This year’s Global Mission Week hosted three keynote speakers in chapel sessions. Dr. Coz Crosscombe, director of the Urban Ministry First Year Program; Gabriel Wang Herrera, lead pastor of By Grace Alone Church in Philadelphia; and Susan Post, executive director of Esperanza Health Center in North Philadelphia.
Cairn University held its annual Global Mission Week from January 29–February 2, 2018. This ongoing tradition, rooted in the University’s mission statement, continues to transform how students view the world and serve the people in it according to biblical principles. This year’s theme was “The World at Our Doorstep.” Often, Global Mission Week focuses on foreign continents and cultures quite different from Southeastern Pennsylvania. This year, however, focused on a place closer to the Cairn community that is integral to our history as an institution: the city of Philadelphia.
The week started with a chapel keynote from Dr. Coz Crosscombe. Dr. Crosscombe, an Australian native, immigrated to the United States and felt compelled to stay in the city of Philadelphia. Now living there for over 25 years, he has vast urban ministry training and experience. He spoke on the barriers that prevent American believers from successfully engaging with the city of Philadelphia and other urban communities around the world. “Philadelphia is not great because of the buildings, economics, arts, or the universities,” he said, “It’s great because of the people, and God is passionately in love with them.”
Drawing from the book of Jonah, Dr. Crosscombe pointed out that although God chose Jonah to minister to the wicked city of Nineveh, he harbored a deep enmity toward the people. Dr. Crosscombe contrasts Jonah’s attitude with God’s desire to see the Ninevites repent: “Jonah’s framework is a you-get-what-you-deserve, but God’s framework is a framework of grace.”
He asserted that Jonah’s attitude is still held by many people in the present-day United States, even the church. In Jonah’s mind, and in the minds of many contemporary Americans, “people get what they deserve.” Dr. Crosscombe explained that Americans often think people are poor or don’t receive the same quality of education and healthcare as others because they simply don’t work hard enough. Dr. Crosscombe argues that this mindset is American but not biblical. More importantly, Jonah’s “you get what you deserve” mentality is the barrier for the contemporary American church. Dr. Crosscombe then concluded his keynote with a passage from Jonah in which God responds to Jonah’s hatred when the city of Nineveh repented.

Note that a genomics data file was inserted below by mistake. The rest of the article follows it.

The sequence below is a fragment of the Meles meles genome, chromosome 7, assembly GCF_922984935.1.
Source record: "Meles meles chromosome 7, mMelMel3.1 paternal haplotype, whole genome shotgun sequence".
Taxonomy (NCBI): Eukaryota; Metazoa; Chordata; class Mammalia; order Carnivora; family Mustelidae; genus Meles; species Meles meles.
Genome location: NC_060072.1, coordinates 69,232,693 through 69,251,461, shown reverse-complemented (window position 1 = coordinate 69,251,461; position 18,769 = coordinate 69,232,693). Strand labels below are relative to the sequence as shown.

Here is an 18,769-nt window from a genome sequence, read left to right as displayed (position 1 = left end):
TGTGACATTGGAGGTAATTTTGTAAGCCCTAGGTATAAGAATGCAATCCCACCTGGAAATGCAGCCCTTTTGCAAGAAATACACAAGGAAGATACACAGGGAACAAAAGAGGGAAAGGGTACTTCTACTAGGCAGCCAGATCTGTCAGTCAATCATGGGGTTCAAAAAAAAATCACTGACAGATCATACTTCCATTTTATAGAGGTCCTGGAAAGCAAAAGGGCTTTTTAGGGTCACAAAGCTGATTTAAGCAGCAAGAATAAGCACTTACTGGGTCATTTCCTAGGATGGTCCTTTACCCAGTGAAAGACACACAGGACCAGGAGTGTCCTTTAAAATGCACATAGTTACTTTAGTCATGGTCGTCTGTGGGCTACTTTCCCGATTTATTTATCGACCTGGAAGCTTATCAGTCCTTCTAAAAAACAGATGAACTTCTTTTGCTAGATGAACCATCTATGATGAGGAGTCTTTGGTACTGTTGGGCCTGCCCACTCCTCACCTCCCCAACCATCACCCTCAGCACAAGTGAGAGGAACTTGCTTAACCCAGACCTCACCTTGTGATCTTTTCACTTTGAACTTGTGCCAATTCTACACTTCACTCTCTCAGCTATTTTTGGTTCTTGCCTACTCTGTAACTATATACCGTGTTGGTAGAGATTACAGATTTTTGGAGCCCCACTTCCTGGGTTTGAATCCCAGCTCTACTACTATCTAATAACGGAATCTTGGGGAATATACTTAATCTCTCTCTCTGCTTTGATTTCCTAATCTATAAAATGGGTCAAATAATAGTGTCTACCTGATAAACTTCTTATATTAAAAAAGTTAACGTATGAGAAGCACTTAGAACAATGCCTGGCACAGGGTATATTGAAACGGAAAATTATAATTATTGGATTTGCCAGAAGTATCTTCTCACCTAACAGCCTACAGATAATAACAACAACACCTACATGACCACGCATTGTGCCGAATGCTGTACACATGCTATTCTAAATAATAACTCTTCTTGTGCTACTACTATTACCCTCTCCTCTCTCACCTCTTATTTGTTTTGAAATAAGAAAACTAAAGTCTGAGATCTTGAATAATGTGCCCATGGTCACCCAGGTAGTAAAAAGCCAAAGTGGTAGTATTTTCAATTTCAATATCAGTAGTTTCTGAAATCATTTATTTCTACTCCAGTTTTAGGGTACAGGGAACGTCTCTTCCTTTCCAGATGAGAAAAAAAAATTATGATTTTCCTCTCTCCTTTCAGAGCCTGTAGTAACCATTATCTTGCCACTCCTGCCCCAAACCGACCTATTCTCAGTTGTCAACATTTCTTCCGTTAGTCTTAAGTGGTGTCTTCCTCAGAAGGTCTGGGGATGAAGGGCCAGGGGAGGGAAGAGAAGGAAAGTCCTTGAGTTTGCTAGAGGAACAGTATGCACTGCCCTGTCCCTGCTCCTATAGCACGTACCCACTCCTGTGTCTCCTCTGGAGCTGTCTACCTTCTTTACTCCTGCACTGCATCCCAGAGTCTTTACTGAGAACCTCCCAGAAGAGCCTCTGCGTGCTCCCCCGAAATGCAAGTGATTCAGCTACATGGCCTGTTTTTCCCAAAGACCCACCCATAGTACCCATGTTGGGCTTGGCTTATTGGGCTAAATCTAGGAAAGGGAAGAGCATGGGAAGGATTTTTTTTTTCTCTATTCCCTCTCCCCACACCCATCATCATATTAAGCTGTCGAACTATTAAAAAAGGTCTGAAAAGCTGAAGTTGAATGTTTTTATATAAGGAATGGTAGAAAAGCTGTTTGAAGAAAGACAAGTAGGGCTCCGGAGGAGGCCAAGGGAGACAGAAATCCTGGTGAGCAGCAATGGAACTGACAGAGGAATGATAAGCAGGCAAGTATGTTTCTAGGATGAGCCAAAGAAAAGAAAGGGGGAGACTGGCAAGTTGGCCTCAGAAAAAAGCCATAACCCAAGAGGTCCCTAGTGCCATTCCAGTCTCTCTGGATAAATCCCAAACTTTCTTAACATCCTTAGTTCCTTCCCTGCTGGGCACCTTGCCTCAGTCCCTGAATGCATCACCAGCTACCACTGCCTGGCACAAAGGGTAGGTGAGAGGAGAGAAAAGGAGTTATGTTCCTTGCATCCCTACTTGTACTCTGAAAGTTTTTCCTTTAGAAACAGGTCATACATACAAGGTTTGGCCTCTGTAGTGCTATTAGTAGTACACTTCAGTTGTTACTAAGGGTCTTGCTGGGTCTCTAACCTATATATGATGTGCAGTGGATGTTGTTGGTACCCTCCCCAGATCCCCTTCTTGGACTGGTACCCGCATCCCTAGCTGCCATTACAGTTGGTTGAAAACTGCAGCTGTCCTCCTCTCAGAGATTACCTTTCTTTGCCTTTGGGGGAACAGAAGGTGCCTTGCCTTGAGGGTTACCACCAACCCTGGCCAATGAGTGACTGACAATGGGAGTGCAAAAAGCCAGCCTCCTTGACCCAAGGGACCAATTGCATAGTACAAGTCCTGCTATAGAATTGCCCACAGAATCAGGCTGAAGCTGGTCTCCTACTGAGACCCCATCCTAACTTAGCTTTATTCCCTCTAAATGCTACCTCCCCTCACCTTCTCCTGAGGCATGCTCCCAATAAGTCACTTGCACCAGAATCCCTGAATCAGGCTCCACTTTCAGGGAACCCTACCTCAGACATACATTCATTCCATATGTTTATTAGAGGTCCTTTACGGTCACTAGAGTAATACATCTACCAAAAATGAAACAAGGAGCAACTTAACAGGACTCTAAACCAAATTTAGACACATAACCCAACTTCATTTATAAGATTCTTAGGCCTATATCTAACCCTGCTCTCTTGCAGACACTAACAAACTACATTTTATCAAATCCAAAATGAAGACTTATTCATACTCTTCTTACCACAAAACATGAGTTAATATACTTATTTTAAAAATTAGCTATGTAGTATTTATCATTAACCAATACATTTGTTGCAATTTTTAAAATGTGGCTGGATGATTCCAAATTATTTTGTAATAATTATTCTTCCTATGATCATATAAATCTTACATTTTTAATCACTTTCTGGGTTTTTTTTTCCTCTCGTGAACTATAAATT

Jonah 4:10-11 reads, “But the Lord said, “You have had pity on the plant for which you have not labored, nor made it grow, which came up in a night and perished in a night. And should I not pity Nineveh, that great city, in which are more than one hundred and twenty thousand persons who cannot discern between their right hand and their left—and much livestock?”
Global Mission Week continued with two additional keynotes in the chapel series on Jonah. The second keynote, “Effective Ministry in the City,” was delivered on Wednesday by Gabriel Wang Herrera, the lead pastor of By Grace Alone Church in Philadelphia. Pastor Herrera defined effective engagement in the city as hearing and faithfully listening to God’s word and consequently loving people around us with grace and faith. The final keynote on Friday, “Beautiful Partnership with God,” was delivered by Susan Post, the executive director of Esperanza Health Center in North Philadelphia. Post shared her experiences of serving the people of Philadelphia. She highlights God’s love for the people of Nineveh in Jonah 4:2, in which Jonah declares, “. . . I know that You are a gracious and merciful God, slow to anger and abundant in lovingkindness.”
Throughout the week, ministry ambassadors and students interacted in the MAC lobby and in the classroom. Other highlights included a Tuesday movie night on the film “In America,” which tells the story of an Irish immigrant family moving to the United States and a Q&A panel with church leaders in the Highlander Cafe on Wednesday. In addition, Ellen Livingood delivered a brief lecture on Thursday afternoon called, “How Churches Can Learn to Love Immigrants.” The Student Missionary Fellowship club also hosted a global feast the following evening in Heritage Hall, where students were encouraged to create and serve international foods.
Cairn has, and always will be, for the Great Commission. Whether God calls us halfway across the globe or to our next-door neighbor’s back porch, Cairn prepares its students and supports countless others in the pursuit of bring the Gospel of Jesus Christ to the world.
On Wednesday, November 15, Vietnam Veteran David Christian was invited to speak to Cairn University students. Christian, originally from Bucks County, is the youngest most decorated Vietnam War veteran, having